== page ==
- Women are more likely to become caregivers, which means they are also more affected by the far-reaching and long-term financial impacts of caregiving.
- Caregiving has a financial impact far beyond salary including, but not limited to, retirement contributions and lost potential growth, Social Security benefits, health care, and missed raises and bonuses.
- If you do step out of the workforce, there are ways to keep investing and saving for retirement.
During the COVID-19 pandemic, it’s become increasingly clear that caring for loved ones is a complicated and demanding situation that impacts our time, money, career, free time, family dynamics, and mental and physical health. And now, more than ever, the responsibility of caregiving is shouldered by women: Approximately 45% of women say they’ve taken on an even larger share of household responsibilities compared to their significant other since the onset of the pandemic (compared to 38% of men).1 Additionally, as the pandemic continues, nearly 4 in 10 working women (39%) are actively considering leaving the workforce or reducing their hours due to increased remote schooling, caregiving responsibilities, and other unpaid labor.1
Kathy Murphy, President of Personal Investing, Fidelity Investments, has been a caregiver herself: “Being in a position to take a career break by choice can be considered a privilege. But we know for many people right now during this pandemic, and in other times of crisis, stepping back from work can also be a necessity. And we know it isn’t a decision made lightly.” In a recent HerMoney podcast with Jean Chatzky on leaving work to care for loved ones, Murphy encourages people to talk to a financial professional as well as reach out to their employer before taking any final steps.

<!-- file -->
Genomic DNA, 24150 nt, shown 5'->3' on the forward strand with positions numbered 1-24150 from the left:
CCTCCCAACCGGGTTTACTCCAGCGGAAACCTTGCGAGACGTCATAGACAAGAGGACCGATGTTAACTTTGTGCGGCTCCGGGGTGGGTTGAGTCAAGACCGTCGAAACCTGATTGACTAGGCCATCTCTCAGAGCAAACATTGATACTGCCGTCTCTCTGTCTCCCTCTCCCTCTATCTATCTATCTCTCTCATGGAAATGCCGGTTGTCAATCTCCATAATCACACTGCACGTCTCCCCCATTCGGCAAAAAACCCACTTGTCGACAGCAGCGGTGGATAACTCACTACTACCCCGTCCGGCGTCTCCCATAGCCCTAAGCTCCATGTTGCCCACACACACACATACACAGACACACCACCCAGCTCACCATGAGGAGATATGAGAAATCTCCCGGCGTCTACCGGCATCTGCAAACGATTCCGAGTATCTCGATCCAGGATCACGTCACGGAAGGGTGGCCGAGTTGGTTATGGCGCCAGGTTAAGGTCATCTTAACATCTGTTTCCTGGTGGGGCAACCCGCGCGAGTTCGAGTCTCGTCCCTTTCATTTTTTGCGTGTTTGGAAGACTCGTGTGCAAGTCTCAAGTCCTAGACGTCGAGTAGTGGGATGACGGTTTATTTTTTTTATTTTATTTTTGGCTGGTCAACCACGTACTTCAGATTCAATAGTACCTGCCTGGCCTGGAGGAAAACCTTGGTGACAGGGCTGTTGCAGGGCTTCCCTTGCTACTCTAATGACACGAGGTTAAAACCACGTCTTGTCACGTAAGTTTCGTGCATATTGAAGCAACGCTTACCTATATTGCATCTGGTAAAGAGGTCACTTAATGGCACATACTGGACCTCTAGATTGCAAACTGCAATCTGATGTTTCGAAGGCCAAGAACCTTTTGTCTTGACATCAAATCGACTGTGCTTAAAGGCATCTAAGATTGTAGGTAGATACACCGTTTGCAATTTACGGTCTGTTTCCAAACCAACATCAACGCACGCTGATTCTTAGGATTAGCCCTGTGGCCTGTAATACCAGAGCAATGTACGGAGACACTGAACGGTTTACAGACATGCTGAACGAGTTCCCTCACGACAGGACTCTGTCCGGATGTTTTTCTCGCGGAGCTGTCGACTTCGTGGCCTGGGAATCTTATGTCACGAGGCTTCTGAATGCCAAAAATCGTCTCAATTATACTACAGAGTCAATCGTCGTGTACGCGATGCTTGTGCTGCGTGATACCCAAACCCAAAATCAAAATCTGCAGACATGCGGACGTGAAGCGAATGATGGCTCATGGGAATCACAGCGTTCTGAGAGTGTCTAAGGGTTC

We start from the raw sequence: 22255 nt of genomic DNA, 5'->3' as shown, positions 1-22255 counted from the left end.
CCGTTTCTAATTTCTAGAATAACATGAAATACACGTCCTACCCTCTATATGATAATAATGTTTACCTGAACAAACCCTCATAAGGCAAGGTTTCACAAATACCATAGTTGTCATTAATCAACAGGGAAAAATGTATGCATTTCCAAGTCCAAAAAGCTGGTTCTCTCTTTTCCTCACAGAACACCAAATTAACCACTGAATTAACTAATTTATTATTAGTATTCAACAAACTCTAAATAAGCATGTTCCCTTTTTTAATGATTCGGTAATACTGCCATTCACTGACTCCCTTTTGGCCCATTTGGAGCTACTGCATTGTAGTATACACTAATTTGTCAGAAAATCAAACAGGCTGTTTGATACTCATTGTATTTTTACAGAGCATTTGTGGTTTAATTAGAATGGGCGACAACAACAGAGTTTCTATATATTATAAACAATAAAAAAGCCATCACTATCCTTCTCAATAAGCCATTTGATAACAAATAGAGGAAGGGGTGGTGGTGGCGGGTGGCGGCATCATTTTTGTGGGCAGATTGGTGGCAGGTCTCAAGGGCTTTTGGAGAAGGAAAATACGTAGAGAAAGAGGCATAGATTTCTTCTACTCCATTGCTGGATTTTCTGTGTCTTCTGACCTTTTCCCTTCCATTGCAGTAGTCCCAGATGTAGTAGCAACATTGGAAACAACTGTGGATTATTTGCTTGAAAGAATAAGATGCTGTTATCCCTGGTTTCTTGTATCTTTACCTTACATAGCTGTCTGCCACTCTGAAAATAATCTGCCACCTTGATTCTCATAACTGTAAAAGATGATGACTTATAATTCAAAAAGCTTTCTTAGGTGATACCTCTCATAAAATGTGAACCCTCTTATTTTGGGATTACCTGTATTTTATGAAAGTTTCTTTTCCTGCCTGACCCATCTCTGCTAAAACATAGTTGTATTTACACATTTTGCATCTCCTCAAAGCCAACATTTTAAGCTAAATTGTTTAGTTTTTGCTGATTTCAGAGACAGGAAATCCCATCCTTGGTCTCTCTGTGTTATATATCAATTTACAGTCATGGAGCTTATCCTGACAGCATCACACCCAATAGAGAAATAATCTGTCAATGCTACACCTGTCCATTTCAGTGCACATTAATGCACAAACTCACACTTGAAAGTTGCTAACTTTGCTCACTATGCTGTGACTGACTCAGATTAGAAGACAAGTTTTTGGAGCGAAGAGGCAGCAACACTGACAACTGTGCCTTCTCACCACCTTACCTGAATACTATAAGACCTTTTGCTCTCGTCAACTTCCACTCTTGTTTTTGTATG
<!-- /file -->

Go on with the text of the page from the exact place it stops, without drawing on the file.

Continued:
Making the caregiving decision
When most people look at the financial reality of caregiving, they generally think about how providing it themselves compares to their take-home salary or wages. But that’s just the beginning.
If you are in a 2 person household, be careful not to simply compare these costs to the lower-earner’s salary. Instead, think of the cost of caregiving as a shared household cost. Additionally, remember that these are simply numbers, and do not take into consideration the importance or need to have a career simply for its own sake. “It’s also the power you have over your own life,” says Eve Rodsky, New York Times best-selling author, in Women Talk Money’s Q&A on the cost of caregiving. “If one person is going to have a reduced income for caregiving, it’s really important to sit down with your partner and have a conversation about the longer impact.”
If you are weighing your options, here are some important financial considerations.
How to calculate the full cost of caregiving
Salary and wages
There are opportunity costs for your career beyond what your salary is right now. These can include promotions, raises, bonuses, and new jobs. You may also be offered a reduced salary when you do try to go back into the workforce after time away, particularly if you are a parent and even more so if you are a mother.